If you’re planning on backpacking around Europe this summer, chances are you’ll be exploring the continent by rail – it’s the fastest, most eco-friendly and most efficient way of covering ground.
The most famous way to do it is by InterRailing – a single pass that gives you unlimited train travel in several (or all) countries around Europe.
But we’ve noticed that this classic backpacking gem has become a little expensive, with some passes costing up to €668 for a second class adult! Luckily, though, with a little planning, rail travel in Europe doesn’t have to cost nearly as much!
To help you plan the perfect trail around Europe, we’ve made a handy InterRail guide to buying the best priced tickets and planning your route, along with a couple of summer itineraries to try out.
Buying Cheap Interrail Tickets – The Five Commandments
1.Choosing tickets: If you’re a European resident, then go straight for the InterRail Pass – you can choose between a ‘Global Pass’, a single ticket valid in 30 different countries, or a ‘country pass’, allowing unlimited travel in your specified country. However, if you are a non-EU citizen, you’ll need to look out for a Eurail Pass. There are a few more options with this, but generally it works the same. For more in-depth information, check out the Eurail Pass section below.
Oh yeah, a couple of pointers before you start hopping on trains – you cannot use any pass for travel in your own country, and if you are using high speed trains or night trains, you might need to pay a special supplement or reservation fee -check the Interrail website for more information.
2. Work out where you want to go: This sounds simple, but it’s the only way to get cheap tickets – don’t just buy a pass for the whole of Europe if you’re only going to end up visiting a few countries. The Global Pass is ideal if you don’t have a set itinerary and lots of time to explore Europe. If you do want to see as many countries as possible, go for the youth pass (12-25 years) or a 2nd class adult for the cheapest fares.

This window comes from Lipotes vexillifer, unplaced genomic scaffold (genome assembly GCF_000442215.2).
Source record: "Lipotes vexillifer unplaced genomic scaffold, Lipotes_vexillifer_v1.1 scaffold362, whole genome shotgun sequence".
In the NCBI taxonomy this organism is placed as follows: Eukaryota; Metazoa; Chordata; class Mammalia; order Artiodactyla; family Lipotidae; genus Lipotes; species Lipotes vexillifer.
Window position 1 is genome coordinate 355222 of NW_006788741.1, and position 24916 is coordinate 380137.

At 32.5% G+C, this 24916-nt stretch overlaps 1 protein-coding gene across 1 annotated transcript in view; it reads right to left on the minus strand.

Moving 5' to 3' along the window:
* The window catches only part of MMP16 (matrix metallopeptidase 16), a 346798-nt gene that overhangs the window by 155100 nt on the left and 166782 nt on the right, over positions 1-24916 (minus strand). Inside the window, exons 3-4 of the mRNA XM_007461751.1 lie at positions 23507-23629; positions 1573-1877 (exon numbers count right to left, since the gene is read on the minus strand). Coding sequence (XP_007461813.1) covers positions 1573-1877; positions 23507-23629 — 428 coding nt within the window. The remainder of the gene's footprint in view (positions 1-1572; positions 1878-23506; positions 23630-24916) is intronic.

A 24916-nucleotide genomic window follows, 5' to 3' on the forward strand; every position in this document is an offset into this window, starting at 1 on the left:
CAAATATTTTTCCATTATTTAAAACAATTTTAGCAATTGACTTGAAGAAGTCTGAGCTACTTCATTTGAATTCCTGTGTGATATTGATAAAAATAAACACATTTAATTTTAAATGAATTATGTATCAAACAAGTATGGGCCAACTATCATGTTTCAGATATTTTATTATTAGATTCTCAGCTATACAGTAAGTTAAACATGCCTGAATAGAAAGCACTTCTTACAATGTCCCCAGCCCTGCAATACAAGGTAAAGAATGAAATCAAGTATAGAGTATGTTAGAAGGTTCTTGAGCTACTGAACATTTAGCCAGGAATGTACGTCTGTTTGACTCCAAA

3. Work out a timescale: The prices for global passes are calculated according to how much you use the trains, so you can buy four different types of pass – the most expensive is one month of continuous travel, the cheapest is 5 days of travel within a 10 day timescale. Again, work out how much you are going to be actually traveling before you buy – if you are staying in a country for a few days, you are going to need a more flexible pass that allows time to stop off.
4. Choose your countries wisely: If you would rather explore just a few countries in depth, go for the country pass. Remember, some country passes are cheaper than others (a British pass will set you back far more than a pass in say, Slovenia). If you’re really worried about the cost of travel, choose areas such as Eastern Europe, which are cheaper to explore – not to mention eat in, drink in, shop in…
Some smaller countries are also grouped together to cut costs – Belgium, The Netherlands and Luxembourg are combined as the InterRail Benelux Pass. For Italy you have the option to order a Italy Plus Pass, which includes ferry crossings from and to Greece.
5. If all else fails, skip the InterRail: If you have a set itinerary, it may be cheaper to skip the InterRail passes all together and just buy separate advance train tickets as you go. You can do this quite easily by visiting stations at each destination. While this can work out as the cheapest way to explore Europe, but doesn’t give you much flexibility – for instance if you have a change of heart and want to visit somewhere else, or if you miss your train…
Eurail Passes – 3 Easy Steps
1. If you’re a non-European resident, you’ll need to buy Eurail ticket rather than an InterRail ticket. There are a slightly larger selection of Eurail ticket, which includes different regions that aren’t available to InterRail customers (like Spain to France or the Eurail Benelux – Germany Pass, which covers Germany, Belgium, the Netherlands and Luxembourg). Luckily the Eurail website makes it easy to choose and book tickets, and being able to tailor your trip in this way can really help you save cash.
2. In general there are three types of ticket rates – the Youth Ticket (12-25 years), standard Adult Ticket, and the Saver Ticket for groups (a saving of 15% if 2 or more of you are traveling on the same journey). You can find the prices for each different pass type on their website.